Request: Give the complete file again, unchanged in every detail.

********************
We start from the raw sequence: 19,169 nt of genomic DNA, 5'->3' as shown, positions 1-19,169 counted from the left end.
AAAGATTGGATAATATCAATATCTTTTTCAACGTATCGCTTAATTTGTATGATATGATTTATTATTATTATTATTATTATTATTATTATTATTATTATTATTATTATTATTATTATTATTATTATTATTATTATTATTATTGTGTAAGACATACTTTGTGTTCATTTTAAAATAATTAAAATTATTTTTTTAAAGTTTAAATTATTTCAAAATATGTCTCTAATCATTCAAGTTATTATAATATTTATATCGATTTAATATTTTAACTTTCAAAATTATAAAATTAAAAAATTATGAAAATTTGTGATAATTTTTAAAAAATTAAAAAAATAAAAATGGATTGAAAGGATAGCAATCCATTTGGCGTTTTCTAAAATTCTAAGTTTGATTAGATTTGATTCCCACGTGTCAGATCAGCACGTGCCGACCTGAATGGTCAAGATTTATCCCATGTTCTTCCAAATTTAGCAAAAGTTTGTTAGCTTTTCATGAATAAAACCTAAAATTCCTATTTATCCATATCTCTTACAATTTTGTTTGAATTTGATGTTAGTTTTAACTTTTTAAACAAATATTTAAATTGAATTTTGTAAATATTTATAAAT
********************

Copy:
We start from the raw sequence: 19,169 nt of genomic DNA, 5'->3' as shown, positions 1-19,169 counted from the left end.
AAAGATTGGATAATATCAATATCTTTTTCAACGTATCGCTTAATTTGTATGATATGATTTATTATTATTATTATTATTATTATTATTATTATTATTATTATTATTATTATTATTATTATTATTATTATTATTATTATTATTGTGTAAGACATACTTTGTGTTCATTTTAAAATAATTAAAATTATTTTTTTAAAGTTTAAATTATTTCAAAATATGTCTCTAATCATTCAAGTTATTATAATATTTATATCGATTTAATATTTTAACTTTCAAAATTATAAAATTAAAAAATTATGAAAATTTGTGATAATTTTTAAAAAATTAAAAAAATAAAAATGGATTGAAAGGATAGCAATCCATTTGGCGTTTTCTAAAATTCTAAGTTTGATTAGATTTGATTCCCACGTGTCAGATCAGCACGTGCCGACCTGAATGGTCAAGATTTATCCCATGTTCTTCCAAATTTAGCAAAAGTTTGTTAGCTTTTCATGAATAAAACCTAAAATTCCTATTTATCCATATCTCTTACAATTTTGTTTGAATTTGATGTTAGTTTTAACTTTTTAAACAAATATTTAAATTGAATTTTGTAAATATTTATAAAT